Author: Peter Cotton

Time to retire the labels “Medicine” and “Surgery” after 400 years

When I was a young doctor, a long time ago, it was not difficult to distinguish medical physicians from surgeons. Physicians, at least in England, wore smart pin-striped suits and carried stethoscopes. They managed patients with sympathy and medicines. Surgeons wore pyjamas and gloves, and looked for things to connect, drain or remove. The distinctions…
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Do you have a two-bit pancreas? You well might…better read on.

About 8% of people, at least in Western countries, are born with the pancreas in two pieces, so called “pancreas divisum”. It is about as common as left-handedness, and ten times that of red hair. How come, and who cares? Some technical stuff to get started. The human pancreas is formed from two parts which…
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Do not miss Nagi Reddy this Wednesday

Nagi Reddy, superstar founder and chair of the Asian Institute of Gastroenterology in Hyderabad will zoom speak on ESWL of Biliary and Pancreatic stones at our weekly MUSC grand rounds this wednesday at 7 am EST. He has by far the greatest experience in the world. Not to be missed…. Access free at

My Favorite city (and International meeting)

I am fortunate that my career has taken me to more than 50 countries. I am often asked for my favorite city, which one I would most like to revisit. Leaving aside my home now in USA, and my roots in England, my choices are much influenced by where I have friends (especially those with…
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A Boxing day story with American sub-titles

Boxing day was cool (10 degrees), so I wore plus twos over my pants, added a jumper and topped it off with my mackintosh, wellies and balaclava. There was not enough snow for sledging, so I left my toboggan behind. The translation. Boxing day. The day after Christmas, when it was traditional in Britain for…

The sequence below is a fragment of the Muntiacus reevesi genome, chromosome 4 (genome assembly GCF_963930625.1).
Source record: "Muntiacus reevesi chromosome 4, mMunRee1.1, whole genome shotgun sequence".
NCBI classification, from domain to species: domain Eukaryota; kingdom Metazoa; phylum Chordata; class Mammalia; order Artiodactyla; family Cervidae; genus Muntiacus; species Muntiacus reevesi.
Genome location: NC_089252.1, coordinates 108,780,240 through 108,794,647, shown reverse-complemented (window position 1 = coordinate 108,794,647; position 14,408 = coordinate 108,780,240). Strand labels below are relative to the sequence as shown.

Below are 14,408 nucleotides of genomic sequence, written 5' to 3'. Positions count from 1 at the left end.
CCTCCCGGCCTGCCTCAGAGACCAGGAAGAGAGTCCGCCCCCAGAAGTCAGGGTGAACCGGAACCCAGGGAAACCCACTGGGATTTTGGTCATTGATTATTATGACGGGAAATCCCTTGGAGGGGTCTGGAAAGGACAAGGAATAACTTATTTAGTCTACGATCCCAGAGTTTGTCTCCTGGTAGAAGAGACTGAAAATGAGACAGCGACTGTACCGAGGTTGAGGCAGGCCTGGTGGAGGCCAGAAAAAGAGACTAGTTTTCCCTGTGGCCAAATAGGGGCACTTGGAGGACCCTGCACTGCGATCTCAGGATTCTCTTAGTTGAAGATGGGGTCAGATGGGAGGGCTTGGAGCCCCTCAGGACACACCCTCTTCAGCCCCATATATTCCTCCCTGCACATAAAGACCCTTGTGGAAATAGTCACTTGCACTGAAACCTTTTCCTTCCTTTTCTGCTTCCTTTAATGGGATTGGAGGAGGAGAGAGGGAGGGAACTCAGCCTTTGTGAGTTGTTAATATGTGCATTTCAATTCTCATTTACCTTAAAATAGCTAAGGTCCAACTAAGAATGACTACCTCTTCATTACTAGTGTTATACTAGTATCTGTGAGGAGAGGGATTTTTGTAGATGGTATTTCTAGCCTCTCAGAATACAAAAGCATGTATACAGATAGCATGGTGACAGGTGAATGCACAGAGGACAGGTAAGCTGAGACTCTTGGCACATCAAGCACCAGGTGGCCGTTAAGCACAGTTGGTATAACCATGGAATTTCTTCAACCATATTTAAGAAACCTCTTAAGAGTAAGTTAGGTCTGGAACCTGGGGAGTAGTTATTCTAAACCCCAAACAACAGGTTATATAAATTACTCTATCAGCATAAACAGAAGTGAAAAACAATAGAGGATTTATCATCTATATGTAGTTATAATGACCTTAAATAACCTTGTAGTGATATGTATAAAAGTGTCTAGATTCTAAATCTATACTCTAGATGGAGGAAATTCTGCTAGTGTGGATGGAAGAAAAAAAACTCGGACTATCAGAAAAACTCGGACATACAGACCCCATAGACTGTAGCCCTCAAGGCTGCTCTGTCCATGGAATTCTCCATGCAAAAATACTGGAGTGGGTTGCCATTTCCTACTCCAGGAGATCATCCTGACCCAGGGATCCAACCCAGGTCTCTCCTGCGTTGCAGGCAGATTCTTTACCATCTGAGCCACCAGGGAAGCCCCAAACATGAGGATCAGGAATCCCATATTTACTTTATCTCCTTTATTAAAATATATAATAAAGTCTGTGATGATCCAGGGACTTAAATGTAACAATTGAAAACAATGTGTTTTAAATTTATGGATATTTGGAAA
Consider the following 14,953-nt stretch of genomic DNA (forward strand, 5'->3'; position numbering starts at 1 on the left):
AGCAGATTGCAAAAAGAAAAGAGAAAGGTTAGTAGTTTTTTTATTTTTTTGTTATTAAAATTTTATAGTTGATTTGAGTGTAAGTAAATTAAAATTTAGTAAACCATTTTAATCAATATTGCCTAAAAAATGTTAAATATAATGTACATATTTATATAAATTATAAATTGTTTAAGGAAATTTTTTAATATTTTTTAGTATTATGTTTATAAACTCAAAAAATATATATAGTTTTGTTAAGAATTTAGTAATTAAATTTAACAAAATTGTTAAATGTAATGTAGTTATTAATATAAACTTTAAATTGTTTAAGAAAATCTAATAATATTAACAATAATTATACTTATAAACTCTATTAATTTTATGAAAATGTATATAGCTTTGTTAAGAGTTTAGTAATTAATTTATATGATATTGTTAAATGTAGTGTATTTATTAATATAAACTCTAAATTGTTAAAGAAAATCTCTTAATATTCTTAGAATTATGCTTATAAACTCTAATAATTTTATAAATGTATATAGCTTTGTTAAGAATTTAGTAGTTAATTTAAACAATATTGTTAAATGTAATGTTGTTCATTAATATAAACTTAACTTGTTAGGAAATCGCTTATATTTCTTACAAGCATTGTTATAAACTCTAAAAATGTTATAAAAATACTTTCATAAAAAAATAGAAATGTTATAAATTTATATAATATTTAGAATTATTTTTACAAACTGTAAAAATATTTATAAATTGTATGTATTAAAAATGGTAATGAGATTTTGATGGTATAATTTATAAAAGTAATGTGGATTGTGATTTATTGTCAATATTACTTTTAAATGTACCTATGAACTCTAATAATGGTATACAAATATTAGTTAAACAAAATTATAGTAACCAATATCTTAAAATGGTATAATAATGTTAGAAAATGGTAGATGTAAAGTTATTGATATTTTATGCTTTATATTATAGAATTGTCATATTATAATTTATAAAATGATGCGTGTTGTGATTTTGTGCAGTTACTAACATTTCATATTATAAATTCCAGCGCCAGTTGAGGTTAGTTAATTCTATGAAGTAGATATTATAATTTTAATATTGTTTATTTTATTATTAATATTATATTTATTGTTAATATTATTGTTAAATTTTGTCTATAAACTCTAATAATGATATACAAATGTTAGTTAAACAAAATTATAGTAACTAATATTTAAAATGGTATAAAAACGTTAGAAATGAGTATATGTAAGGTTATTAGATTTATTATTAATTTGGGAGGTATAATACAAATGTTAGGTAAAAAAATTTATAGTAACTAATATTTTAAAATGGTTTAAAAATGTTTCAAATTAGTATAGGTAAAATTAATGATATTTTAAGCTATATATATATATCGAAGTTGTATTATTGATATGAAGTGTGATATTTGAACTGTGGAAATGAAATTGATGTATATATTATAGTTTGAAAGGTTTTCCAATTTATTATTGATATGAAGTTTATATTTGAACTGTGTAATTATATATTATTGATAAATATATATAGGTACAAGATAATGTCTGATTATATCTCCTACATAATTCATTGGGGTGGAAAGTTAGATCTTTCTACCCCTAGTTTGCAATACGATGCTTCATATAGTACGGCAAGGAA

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Have I GOTTEN all American now?

One of my readers (I hope that there may be more than one) chastised me recently for using the American word “gotten” in my latest blog. It is not in common usage in my native England, although some do refer to “ill-gotten gains”. Maybe “forgotten” and even “woe-begotten” are also somehow connected? Who said “two…
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What happened to the British Endoscopy Society 40 years ago?

Many gastroenterologists practicing today may not know that there was once a British Society for Digestive Endoscopy (BSDE). It folded in 1980. What was it, why, and what happened to it? The flexible endoscopy revolution started in the late 60s and blossomed in the 70s. Before that happened, the British Society of Gastroenterology (BSG) had…
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EPISOD revisited …..and validated, thank you Zach

My gastroenterologist readers, if any, (thank you) may recall that I led the team that developed a research study called EPISOD (Evaluating Predictors and Interventions in Sphincter of Oddi Dysfunction). The results were published in 2014 (Cotton PB, Durkalski V, Romagnuolo J, et al. A multicenter, randomized trial of endoscopic sphincterotomy for suspected sphincter of…
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New book about Fred the friendly snake

Delighted to confirm that my 6th book about Fred and friends is now available at booksellers and Amazon in hardback, soft cover and ebook versions Signed and personalized copies are available here on this web site Enjoy their fun adventures, including a scary moment when white water rafting

A medicine called “worse than cats”

Some may remember that I posted a piece called “Thinking about placebos and healing”. I thought it was just a few months ago, but it was actually in November 2018. It was stimulated by my surprise and confusion about the fact that most patients undergoing sham procedures in my EPISOD research study did remarkably well,…
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